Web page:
5 Things to Teach Your Child to Avoid Impulsivity & Behavioral Issues



Parenting a child with impulsivity and behavioral issues is one tough task, and in some cases when parents visit me and ask for help, they believe it is impossible to teach their kid to avoid these behaviors. Well, in this article I will be walking you through the things to teach your child in order to avoid impulsivity and bad behaviors.

First off, you have to understand what the cause of these behaviors is. If your kid just can’t help it, then he or she may have Attention Deficit Hyperactivity Disorder or some other condition that is not entirely his or her fault. And as a parent, it is important to know that it is not as a result of bad parenting but caused by a brain-based condition.

What really happens here?

The part of the brain that controls impulses develops slowly in these children, and as a result, they speak and take actions without pausing to think of the consequences.

What can you do?

Before we get down to what you need to teach your kid, let’s take a look at things you can do.

  • Find out why your child has these behavioral issues by talking with your child’s doctor or consulting with a specialist.
  • After knowing the cause of your child’s impulsivity, do a little research on your own as this will guide you in dealing with these issues in a healthy way.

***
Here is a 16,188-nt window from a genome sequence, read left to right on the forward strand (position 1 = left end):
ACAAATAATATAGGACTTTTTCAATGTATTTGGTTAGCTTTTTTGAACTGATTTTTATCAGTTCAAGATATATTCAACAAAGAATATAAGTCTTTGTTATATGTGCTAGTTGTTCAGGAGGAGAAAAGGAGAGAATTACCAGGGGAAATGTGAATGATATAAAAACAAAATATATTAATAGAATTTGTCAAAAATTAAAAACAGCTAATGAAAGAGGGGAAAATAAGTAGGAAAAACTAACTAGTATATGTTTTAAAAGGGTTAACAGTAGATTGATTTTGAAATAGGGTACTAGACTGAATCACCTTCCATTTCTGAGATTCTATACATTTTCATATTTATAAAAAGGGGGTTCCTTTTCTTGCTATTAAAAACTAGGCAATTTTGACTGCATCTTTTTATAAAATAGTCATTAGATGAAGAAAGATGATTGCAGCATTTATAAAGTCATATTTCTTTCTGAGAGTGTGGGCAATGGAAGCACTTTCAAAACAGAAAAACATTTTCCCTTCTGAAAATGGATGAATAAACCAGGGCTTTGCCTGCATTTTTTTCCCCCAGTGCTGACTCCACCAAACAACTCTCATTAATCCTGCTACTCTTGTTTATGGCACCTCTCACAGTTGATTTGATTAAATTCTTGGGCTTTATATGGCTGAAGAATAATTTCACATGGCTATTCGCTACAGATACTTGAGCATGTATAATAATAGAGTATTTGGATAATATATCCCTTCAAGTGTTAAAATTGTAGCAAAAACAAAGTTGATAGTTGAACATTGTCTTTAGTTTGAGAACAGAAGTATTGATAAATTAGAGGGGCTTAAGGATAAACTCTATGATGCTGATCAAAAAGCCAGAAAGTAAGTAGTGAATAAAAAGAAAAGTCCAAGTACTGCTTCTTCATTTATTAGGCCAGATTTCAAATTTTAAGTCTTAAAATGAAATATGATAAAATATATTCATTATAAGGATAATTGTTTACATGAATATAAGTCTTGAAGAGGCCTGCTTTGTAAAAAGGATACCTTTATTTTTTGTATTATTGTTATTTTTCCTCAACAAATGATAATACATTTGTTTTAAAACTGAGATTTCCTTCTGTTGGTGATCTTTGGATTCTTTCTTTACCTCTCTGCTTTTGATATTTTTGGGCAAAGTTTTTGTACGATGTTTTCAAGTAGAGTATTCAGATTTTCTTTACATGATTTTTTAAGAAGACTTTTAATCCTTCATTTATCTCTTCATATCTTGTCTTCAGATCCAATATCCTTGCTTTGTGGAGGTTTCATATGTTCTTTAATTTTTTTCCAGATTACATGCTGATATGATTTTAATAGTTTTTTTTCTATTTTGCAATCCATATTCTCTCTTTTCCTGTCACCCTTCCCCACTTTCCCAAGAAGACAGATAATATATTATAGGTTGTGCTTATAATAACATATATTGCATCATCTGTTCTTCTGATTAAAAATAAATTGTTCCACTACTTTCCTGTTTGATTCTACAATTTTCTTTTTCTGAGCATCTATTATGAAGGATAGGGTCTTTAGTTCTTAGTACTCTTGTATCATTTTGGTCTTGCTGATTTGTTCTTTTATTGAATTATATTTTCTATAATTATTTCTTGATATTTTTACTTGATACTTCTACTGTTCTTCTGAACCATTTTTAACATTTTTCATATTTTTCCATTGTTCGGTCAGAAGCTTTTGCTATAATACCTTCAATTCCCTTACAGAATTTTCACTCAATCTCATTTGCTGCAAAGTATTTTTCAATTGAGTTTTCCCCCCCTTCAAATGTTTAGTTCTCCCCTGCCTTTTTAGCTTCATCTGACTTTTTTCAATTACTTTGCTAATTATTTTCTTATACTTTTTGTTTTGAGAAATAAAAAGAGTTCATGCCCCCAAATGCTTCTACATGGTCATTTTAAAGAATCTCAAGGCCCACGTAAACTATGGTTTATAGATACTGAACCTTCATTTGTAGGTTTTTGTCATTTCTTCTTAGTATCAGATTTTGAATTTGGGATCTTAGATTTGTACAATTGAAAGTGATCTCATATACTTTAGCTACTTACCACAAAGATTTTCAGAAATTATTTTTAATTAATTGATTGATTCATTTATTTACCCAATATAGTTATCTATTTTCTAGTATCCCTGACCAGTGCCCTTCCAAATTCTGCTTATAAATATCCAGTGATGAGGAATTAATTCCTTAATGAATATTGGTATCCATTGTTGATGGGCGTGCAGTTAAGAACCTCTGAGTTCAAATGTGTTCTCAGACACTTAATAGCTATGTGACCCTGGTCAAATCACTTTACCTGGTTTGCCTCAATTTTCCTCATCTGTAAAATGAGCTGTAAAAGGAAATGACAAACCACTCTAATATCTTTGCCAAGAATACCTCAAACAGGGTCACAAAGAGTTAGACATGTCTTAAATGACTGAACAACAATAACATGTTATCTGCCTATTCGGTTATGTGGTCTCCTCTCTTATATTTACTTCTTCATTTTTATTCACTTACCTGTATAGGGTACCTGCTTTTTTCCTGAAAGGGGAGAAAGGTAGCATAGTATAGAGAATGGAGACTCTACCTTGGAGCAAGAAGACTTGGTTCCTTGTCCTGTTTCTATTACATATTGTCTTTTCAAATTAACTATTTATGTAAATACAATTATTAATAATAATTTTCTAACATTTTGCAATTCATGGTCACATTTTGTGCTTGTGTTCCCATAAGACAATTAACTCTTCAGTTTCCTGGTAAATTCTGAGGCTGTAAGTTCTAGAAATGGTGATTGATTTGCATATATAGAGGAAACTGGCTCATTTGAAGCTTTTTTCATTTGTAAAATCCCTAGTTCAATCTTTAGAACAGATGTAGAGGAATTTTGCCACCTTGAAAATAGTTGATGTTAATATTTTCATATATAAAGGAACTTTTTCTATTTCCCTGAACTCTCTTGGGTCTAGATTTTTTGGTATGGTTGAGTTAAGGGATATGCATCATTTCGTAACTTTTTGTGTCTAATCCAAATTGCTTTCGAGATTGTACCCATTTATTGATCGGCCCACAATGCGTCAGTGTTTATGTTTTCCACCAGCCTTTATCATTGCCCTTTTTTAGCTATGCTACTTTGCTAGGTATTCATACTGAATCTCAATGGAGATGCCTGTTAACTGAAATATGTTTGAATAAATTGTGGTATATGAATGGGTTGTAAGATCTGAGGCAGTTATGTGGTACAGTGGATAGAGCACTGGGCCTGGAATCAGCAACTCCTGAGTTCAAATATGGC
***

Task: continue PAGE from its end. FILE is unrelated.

• Meet with other parents that are dealing with it or who have dealt with it successfully. ADHD is the most prevalent childhood condition associated with impulsive behavior, so yes, you are not alone and no matter the cause of your child’s impulsivity there are other parents out there and meeting with them can help you handle yours in a better and more practical way.

What to teach?

  1. Patience

Patience is a virtue that can be instilled in your child. Patience teaches them the value of delaying gratification, which is a skill necessary for maturity. It can help counteract impulsivity, and the best way to teach this is by modeling.

You also have to refrain from snapping impatiently at your child, always act calmly without surprise or fear when he or she does something out of the blue. If the behavior did make you angry, take a few minutes to calm down before deciding how to respond, don’t emotionally react.

  1. Alternate Behaviors

You can teach your child alternate and more socially appropriate ways of expressing what he wants or needs. For example, instead of fighting with friends or siblings over sharing their toys, teach him the process of borrowing (“Please can I play with your puzzle?) and bartering (“I will loan you my story book if I can play with your puzzle”). Also, you must try to model this behavior for him by showing respect for his possessions.

  1. Positive Behaviors

It is important to note that most children with poor impulse control genuinely want to behave appropriately. It is good then to notice those positive behaviors when they occur and provide appraisals. For example, “That was very nice of you to let your friend play with your toy.” And when you see your child manage his or her impulses, for example, “nice job getting yourself calmed back down.” Praising every little thing he or she does right helps as it encourages that very behavior.